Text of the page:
Masters Theses

Date of Award


Degree Type


Degree Name

Master of Science


Aerospace Engineering

Major Professor

John D. Schmisseur

Committee Members

James G. Coder, Trevor M. Moeller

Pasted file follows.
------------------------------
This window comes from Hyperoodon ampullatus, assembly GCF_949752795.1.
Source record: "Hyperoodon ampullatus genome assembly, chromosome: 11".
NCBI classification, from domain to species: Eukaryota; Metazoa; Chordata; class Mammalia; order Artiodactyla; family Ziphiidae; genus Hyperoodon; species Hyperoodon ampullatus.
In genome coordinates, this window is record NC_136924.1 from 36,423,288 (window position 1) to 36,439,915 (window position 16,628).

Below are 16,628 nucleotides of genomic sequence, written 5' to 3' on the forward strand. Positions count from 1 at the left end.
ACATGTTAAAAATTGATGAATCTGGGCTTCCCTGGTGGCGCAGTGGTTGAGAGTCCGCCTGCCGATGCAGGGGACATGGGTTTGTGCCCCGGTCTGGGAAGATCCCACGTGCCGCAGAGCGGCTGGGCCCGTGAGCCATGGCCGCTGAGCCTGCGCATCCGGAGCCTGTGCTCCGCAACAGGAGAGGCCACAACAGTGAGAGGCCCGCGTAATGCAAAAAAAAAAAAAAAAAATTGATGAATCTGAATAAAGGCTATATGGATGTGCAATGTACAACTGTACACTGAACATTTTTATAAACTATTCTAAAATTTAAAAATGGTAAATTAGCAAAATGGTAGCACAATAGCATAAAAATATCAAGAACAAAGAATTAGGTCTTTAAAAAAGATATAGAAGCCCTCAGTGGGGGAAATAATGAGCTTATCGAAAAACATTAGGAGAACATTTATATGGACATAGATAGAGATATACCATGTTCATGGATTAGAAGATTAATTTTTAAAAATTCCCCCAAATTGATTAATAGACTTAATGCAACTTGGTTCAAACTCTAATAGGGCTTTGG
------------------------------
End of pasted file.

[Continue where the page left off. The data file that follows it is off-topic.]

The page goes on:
Two-component particle image velocimetry was employed to measure the effects of the mechanical distortions caused from surface roughness topologies on a Mach 2 boundary layer. The first goal of this study was to characterize the mechanical responses of the supersonic boundary layer to various roughness topologies. These responses were characterized in ensemble averaged mean velocity characteristics as well as turbulent intensity responses through the Reynolds Stresses. The second goal was to characterize the streamwise development of the mechanical distortions over a diamond roughness topology. Measurements were taken at three streamwise measurement locations to measure the streamwise mechanical distortion development. Lastly, near-wall streamwise-elongated coherent structures were characterized utilizing a streamwise-spanwise oriented laser sheet. Instantaneous velocity vector fields and two point autocorrelations were used to characterize the spatial orientation of the near-wall coherent structures. Baseline characteristics of the supersonic boundary layer were determined over a hydraulically smooth floor insert.The mean and turbulent statistics compare well to other results when scaled by the roughness friction velocity. Ensemble averaged outer-scaled streamwise velocity profiles showed a velocity deficit in the near-wall region. Inner-scaled boundary layer profiles showed a downward vertical shift of 3 and 4.5 for the diamond roughness and realistic roughness topologies, respectively. These values show similar mechanical responses to the results seen by Ekoto et al.[3] in a Mach 2.86 boundary layer. The roughness effects were shown to increase in magnitude along the streamwise distance.

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